Research undertaken by the Institute of International Finance (IIF) proposed a number of changes to the regulation of global banking to address concerns over institutions deemed âtoo-big-to-failâ.
The study called for the introduction of resolution regimes, which would lead to financial losses being carried by shareholders and unprotected creditors rather than the taxpayer.
Further recommendations included ensuring effective resolution planning is in place and allowing the authorities to have effective powers of âearly interventionâ in the case of ailing firms.
Peter Sands, group chief executive at Standard Chartered and chair of the IIFâs Special Committee on Effective Regulation, said: âThe top priority has to be to strengthen the global systemâs ability to avoid failures.â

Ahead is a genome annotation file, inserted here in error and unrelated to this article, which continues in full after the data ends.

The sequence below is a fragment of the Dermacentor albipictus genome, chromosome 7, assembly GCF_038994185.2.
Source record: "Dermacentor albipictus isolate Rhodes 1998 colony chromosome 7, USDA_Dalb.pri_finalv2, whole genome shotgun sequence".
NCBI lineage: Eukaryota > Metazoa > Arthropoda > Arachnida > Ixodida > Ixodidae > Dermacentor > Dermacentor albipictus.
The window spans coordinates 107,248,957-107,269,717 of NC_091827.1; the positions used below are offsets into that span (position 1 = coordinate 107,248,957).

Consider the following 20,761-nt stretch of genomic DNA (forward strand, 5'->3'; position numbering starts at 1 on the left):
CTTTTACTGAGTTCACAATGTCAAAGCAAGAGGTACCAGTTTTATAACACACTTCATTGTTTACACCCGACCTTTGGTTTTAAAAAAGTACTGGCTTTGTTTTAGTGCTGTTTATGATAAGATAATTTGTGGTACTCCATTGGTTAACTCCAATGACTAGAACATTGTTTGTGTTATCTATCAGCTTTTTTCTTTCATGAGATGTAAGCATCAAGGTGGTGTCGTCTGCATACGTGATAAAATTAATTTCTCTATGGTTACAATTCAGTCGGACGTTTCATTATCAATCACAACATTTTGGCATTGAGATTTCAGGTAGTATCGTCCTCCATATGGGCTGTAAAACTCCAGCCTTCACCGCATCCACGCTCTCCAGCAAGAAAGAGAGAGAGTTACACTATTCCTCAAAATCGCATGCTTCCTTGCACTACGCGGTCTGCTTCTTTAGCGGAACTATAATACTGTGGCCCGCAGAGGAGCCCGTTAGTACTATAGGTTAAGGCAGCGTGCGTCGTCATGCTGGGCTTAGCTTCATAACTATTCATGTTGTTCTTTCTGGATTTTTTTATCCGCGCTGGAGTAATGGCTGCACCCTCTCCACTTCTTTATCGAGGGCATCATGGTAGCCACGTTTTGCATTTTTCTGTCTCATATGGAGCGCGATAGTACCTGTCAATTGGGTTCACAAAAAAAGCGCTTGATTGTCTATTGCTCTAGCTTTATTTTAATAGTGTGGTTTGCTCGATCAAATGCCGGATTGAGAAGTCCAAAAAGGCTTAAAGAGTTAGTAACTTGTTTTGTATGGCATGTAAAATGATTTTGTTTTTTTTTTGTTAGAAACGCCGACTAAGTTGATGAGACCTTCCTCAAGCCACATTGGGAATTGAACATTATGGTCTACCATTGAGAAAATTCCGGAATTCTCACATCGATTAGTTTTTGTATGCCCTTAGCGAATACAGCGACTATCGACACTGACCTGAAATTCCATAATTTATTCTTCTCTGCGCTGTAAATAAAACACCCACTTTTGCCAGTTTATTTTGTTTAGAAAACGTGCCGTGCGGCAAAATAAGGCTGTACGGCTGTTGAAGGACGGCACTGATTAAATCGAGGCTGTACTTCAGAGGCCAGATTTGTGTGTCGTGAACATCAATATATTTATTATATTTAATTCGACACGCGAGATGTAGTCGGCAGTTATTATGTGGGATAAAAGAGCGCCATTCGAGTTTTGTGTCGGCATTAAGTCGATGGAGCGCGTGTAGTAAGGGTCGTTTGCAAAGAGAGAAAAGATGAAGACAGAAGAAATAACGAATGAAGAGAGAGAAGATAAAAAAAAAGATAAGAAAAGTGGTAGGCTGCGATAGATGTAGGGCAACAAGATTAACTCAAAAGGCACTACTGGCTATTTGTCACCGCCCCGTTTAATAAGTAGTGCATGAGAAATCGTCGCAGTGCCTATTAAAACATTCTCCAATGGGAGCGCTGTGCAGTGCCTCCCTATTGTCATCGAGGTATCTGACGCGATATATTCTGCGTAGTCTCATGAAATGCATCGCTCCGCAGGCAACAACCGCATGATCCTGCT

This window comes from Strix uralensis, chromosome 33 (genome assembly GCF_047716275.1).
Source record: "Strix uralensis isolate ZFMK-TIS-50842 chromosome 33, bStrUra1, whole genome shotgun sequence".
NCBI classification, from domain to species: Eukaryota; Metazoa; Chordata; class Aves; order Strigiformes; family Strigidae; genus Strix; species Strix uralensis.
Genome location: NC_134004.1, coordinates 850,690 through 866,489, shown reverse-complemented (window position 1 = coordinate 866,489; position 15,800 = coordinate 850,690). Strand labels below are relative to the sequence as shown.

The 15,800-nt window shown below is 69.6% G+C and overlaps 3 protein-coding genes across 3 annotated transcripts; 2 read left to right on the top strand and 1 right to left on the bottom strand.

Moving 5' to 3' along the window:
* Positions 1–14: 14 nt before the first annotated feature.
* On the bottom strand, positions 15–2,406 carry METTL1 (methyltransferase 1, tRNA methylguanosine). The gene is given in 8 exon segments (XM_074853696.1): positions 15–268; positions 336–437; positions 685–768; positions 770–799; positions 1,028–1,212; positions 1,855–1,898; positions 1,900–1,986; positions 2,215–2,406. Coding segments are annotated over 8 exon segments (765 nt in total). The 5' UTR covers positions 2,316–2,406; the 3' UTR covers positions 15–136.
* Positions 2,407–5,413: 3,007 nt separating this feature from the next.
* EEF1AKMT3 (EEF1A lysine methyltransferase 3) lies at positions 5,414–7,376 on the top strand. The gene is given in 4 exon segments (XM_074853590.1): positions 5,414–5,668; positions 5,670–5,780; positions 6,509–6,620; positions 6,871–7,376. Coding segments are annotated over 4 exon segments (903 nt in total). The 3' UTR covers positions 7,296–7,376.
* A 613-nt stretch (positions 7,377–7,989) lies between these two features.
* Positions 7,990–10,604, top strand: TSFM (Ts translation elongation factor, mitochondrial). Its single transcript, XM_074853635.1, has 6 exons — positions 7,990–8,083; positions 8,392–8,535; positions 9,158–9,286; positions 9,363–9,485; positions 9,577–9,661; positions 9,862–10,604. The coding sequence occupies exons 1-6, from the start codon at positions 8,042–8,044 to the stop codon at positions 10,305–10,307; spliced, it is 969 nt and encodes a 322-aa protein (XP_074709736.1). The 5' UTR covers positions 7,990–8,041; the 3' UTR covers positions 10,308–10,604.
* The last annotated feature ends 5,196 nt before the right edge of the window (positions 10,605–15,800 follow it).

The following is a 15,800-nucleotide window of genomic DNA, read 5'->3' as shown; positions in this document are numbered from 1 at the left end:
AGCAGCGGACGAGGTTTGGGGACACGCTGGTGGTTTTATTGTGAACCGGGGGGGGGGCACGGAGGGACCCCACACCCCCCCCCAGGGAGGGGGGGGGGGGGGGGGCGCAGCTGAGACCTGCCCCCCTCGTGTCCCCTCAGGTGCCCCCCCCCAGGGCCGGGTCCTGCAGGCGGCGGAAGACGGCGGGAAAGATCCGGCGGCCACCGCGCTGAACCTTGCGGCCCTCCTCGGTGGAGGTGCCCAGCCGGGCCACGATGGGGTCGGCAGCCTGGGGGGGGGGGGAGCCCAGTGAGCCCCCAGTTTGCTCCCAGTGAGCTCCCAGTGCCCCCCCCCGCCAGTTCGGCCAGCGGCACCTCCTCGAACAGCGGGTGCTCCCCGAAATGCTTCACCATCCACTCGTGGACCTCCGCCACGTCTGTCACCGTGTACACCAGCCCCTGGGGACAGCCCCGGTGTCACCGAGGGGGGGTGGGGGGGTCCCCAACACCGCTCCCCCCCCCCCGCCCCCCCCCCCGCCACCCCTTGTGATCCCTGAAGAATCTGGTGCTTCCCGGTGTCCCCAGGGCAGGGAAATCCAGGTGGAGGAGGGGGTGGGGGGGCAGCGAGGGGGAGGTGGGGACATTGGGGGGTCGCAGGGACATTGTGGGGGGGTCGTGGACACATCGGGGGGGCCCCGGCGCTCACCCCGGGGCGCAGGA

âWe need to build a more robust system and this demands continued further improvements in risk management and governance in banks, enhanced well-balanced regulation, a renewed focus on effective supervision, and sound macro-prudential oversight. â
He added: âAuthorities need to be provided with the full range of powers necessary to protect the public interest and this includes the power to intervene at an appropriately early stage when a firm is in difficulty.â
The group represents more than 400 financial institutions from across the world.
By Jim Ottewill